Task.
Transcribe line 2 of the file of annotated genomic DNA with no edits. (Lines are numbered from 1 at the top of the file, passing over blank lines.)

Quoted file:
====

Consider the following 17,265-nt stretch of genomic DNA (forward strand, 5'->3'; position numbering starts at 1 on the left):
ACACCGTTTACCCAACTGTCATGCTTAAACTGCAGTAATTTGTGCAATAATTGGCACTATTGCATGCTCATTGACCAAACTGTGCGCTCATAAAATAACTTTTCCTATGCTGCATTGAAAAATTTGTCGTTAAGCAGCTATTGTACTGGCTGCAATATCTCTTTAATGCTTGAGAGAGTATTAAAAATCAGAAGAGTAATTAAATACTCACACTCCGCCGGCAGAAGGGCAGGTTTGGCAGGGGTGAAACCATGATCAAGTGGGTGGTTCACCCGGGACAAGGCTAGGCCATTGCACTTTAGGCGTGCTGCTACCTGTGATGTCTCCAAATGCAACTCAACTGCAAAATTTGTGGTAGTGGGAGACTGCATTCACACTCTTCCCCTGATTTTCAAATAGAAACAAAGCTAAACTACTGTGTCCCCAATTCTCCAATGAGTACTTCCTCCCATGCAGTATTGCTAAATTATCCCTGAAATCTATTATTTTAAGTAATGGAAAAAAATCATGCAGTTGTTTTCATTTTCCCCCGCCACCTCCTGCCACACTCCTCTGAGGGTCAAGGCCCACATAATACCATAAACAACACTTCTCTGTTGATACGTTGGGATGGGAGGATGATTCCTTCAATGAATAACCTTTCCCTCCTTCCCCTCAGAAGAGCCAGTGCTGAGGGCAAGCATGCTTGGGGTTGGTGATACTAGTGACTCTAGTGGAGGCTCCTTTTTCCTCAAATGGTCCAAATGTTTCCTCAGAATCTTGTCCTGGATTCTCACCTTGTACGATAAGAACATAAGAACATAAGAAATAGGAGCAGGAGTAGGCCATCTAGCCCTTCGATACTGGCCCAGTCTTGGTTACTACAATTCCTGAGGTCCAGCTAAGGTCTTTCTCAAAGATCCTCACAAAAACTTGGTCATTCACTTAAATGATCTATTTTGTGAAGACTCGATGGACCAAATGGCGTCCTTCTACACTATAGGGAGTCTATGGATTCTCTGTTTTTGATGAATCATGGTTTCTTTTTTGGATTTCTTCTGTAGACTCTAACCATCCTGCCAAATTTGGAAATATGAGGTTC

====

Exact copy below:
ACACCGTTTACCCAACTGTCATGCTTAAACTGCAGTAATTTGTGCAATAATTGGCACTATTGCATGCTCATTGACCAAACTGTGCGCTCATAAAATAACTTTTCCTATGCTGCATTGAAAAATTTGTCGTTAAGCAGCTATTGTACTGGCTGCAATATCTCTTTAATGCTTGAGAGAGTATTAAAAATCAGAAGAGTAATTAAATACTCACACTCCGCCGGCAGAAGGGCAGGTTTGGCAGGGGTGAAACCATGATCAAGTGGGTGGTTCACCCGGGACAAGGCTAGGCCATTGCACTTTAGGCGTGCTGCTACCTGTGATGTCTCCAAATGCAACTCAACTGCAAAATTTGTGGTAGTGGGAGACTGCATTCACACTCTTCCCCTGATTTTCAAATAGAAACAAAGCTAAACTACTGTGTCCCCAATTCTCCAATGAGTACTTCCTCCCATGCAGTATTGCTAAATTATCCCTGAAATCTATTATTTTAAGTAATGGAAAAAAATCATGCAGTTGTTTTCATTTTCCCCCGCCACCTCCTGCCACACTCCTCTGAGGGTCAAGGCCCACATAATACCATAAACAACACTTCTCTGTTGATACGTTGGGATGGGAGGATGATTCCTTCAATGAATAACCTTTCCCTCCTTCCCCTCAGAAGAGCCAGTGCTGAGGGCAAGCATGCTTGGGGTTGGTGATACTAGTGACTCTAGTGGAGGCTCCTTTTTCCTCAAATGGTCCAAATGTTTCCTCAGAATCTTGTCCTGGATTCTCACCTTGTACGATAAGAACATAAGAACATAAGAAATAGGAGCAGGAGTAGGCCATCTAGCCCTTCGATACTGGCCCAGTCTTGGTTACTACAATTCCTGAGGTCCAGCTAAGGTCTTTCTCAAAGATCCTCACAAAAACTTGGTCATTCACTTAAATGATCTATTTTGTGAAGACTCGATGGACCAAATGGCGTCCTTCTACACTATAGGGAGTCTATGGATTCTCTGTTTTTGATGAATCATGGTTTCTTTTTTGGATTTCTTCTGTAGACTCTAACCATCCTGCCAAATTTGGAAATATGAGGTTC